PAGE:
By Tim Connor, Rodeo! Performance Group, Inc.
Concerned, nervous, panicky, discouraged; any of these terms could describe the feelings of American manufacturing companies when considering their offshore competition. But being competitive involves a LOT more than just cutting prices, and there are actually several areas where U.S. companies can look to compete. Let’s see what those are.
American companies historically are driven to look at the bottom line. This is in contrast to German companies, which tend to focus on technology, or Japanese companies, which tend to focus on geography. While the bottom line focus does show a snapshot of company performance, it reveals nothing of what generated that final number OR what can be done to improve it. BUT we use it anyway to make many decisions, and we can be fooled by what it seems to be telling us.
More than the Bottom Line
How’s that…you ask? Well, let’s get really simple. Why do people buy from us in the first place? It can be for a number of reasons, among them quality of the product, friendliness of the service, alignment to particular requirements, responsiveness to needs, ability to deliver to a schedule, and…oh yes! Cost of the product! Now our purpose here is to find ways to be more competitive, so let’s break that list down and look at it systematically.
Quality of the Product
Coming right down to it, what IS quality? It could mean that the product will last a long time. It could be that it is particularly suited to the job it’s supposed to do. It could mean that it really looks good and is pleasing to handle. Putting all of these in a nutshell: quality means the product is well made. The customer buying your product is really the one who makes the final judgment on the quality of your product, even though he may have initially heard about it from someone else. That judgment takes time to develop, but once it’s given, it becomes part of the reputation of the company producing it. So look first at the quality of your product – how does it measure up?
Measure up, there’s a good phrase. If you want to really measure the quality of your product you have to know how the customer defines it. While quality is produced by the manufacturer, it is defined by the customer. So right off, you have to know what they want. How are you going about doing that? The first step in improving your competitiveness involves re-evaluating customer requirements for quality, and then seeing how you’re doing against those.
Friendliness of the Service
One of the really interesting statistics floating around out there is that only 15% of manufacturing is actually related to the manufacturing line – the rest is service. Think about it. Evaluating customer needs, dealing with customers before the sale, making the sale, delivering the product, following up with the customer, answering questions or training, servicing the product…what are all of these? Right! They are services. How competitive are you in each of these areas? Have you ever systematically evaluated how you are doing?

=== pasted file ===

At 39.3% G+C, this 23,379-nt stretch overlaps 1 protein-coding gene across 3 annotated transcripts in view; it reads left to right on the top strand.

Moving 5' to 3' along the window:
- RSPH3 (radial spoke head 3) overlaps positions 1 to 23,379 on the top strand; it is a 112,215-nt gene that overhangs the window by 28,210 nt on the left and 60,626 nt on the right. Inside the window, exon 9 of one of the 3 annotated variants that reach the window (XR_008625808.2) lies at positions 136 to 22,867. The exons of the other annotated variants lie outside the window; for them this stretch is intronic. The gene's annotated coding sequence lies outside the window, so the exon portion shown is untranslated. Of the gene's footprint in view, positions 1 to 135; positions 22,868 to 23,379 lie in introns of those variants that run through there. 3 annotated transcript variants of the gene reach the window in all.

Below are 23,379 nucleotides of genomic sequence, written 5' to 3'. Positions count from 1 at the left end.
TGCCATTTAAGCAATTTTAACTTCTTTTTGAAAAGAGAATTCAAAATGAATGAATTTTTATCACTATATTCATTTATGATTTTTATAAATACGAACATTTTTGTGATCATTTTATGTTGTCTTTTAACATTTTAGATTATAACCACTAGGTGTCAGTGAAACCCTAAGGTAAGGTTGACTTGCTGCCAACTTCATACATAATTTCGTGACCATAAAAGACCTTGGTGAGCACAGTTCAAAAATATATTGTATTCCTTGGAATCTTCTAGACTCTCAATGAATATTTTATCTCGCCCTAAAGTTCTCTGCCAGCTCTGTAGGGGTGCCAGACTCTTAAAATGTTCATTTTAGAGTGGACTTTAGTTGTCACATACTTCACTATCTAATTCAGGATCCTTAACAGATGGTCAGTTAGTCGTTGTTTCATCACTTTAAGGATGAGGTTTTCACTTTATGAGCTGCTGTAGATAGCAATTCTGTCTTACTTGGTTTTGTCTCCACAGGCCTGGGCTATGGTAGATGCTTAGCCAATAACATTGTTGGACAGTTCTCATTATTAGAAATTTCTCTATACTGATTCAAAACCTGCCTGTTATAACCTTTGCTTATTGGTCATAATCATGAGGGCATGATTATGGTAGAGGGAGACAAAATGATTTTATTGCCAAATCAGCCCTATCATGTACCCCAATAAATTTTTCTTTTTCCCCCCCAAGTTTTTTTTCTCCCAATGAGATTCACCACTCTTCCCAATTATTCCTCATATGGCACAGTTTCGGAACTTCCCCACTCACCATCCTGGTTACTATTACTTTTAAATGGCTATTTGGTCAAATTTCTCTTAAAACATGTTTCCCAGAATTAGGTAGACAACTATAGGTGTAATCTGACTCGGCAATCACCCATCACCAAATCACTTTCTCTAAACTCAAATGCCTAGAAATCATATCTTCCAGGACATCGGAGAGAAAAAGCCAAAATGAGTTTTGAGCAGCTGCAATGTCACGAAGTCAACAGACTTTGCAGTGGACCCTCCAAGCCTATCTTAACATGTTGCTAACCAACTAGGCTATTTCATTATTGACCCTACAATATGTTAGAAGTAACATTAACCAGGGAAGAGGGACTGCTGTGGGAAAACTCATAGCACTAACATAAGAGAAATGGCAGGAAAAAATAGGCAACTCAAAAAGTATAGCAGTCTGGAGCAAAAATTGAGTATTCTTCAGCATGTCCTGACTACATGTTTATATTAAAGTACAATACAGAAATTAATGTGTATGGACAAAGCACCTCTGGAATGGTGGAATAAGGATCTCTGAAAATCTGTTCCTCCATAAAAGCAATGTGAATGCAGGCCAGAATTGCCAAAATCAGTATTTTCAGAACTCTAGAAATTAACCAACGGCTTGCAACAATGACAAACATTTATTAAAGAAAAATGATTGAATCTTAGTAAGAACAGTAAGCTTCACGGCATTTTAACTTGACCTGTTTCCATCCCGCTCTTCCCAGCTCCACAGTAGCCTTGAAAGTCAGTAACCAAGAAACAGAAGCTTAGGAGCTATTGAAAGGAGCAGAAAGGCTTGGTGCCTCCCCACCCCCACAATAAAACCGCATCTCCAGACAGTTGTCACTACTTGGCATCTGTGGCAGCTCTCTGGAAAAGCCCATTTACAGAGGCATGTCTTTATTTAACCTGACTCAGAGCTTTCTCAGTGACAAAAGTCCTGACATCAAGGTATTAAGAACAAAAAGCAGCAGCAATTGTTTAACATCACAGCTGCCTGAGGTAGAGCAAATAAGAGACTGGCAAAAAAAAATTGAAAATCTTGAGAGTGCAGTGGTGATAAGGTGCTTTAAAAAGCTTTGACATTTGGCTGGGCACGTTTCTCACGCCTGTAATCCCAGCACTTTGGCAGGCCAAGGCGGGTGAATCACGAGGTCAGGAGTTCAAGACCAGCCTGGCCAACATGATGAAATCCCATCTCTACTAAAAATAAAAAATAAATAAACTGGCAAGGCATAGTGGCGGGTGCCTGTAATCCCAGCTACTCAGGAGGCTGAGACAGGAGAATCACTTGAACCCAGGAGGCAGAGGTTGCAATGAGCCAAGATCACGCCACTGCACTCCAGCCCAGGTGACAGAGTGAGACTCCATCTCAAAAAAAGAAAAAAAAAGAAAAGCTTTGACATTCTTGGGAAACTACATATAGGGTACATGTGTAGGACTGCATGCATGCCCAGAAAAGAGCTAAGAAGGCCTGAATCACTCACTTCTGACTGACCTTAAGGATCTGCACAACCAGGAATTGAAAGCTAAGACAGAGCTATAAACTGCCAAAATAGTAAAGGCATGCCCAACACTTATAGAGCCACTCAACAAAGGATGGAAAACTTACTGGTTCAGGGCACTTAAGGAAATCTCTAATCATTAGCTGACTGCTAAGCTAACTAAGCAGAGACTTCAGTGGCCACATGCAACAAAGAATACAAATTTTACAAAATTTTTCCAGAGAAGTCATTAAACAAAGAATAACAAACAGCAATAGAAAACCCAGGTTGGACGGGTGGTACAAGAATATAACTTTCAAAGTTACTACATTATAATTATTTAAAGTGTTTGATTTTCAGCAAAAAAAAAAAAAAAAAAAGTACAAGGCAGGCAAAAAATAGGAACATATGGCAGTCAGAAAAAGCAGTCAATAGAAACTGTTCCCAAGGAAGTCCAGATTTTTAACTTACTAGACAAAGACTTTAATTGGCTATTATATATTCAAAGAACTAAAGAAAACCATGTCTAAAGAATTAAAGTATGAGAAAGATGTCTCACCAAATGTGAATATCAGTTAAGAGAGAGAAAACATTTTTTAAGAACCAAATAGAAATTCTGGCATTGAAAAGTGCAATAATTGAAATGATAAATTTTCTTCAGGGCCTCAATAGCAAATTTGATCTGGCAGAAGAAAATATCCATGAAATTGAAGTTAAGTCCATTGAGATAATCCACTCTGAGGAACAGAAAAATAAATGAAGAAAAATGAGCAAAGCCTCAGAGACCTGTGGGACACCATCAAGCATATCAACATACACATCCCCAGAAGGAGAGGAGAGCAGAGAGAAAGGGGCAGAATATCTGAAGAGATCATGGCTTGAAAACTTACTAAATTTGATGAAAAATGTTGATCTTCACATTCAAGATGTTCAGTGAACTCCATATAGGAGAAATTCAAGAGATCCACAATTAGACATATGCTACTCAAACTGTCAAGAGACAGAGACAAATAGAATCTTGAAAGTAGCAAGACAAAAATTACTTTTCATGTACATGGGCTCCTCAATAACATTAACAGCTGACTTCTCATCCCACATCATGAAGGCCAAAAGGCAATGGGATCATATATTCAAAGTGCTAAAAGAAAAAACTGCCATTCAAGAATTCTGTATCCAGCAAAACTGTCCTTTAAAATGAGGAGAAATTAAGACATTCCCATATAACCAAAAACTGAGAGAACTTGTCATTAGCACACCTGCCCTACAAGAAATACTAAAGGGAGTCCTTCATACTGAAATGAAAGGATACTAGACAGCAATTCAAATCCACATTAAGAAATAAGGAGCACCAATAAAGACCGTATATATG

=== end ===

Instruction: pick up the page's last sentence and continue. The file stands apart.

In service, especially immediately before the sale and in customer follow up, American companies have a real opportunity to be much more competitive than those who have outsourced these functions. Why is that? The answer lies with idiomatic English. It is one thing to learn English in a university and speak it well, it is wholly another thing to know the idioms that accompany American speech. Think about it. Have you ever been on the phone with a foreign customer service rep with a question, and gotten the phone equivalent of the “deer in the headlights” look? There is almost nothing in existence that is better guaranteed to raise your blood pressure a couple of dozen points!
Welcome to My Nightmare!
A recent experience by one consumer seeking to buy new cell phones and service for his business comes to mind. The guy had found a great deal, and put the order in for the phones and service online; so far, so good. But then an email came telling him there was a glitch, and he needed to call this 800 number to get it straightened out. The number put him in touch with an American company’s phone center somewhere in India (they were cutting costs by moving it offshore) and the resulting experience finally caused him to cancel two different purchases that involved four cell phones and several long term contracts. Now, what was the actual bottom line savings to that cell phone company? The loss of that sale probably amounted to about $2,000 a year – but how often did this happen in the course of that month – or that year? What was the overall loss? Interesting to consider, huh? And what about the reputation of the company? Do you think that businessman will be likely to purchase from them in the future?
So there is a very real opportunity to increase both your sales and your competitiveness by having service people who are well trained in customer service, who know your proucts, AND who are able to communicate easily and quickly with your customers. You are saving them time and money, and they are much more likely to continue with you in future business.
Part 2 to follow!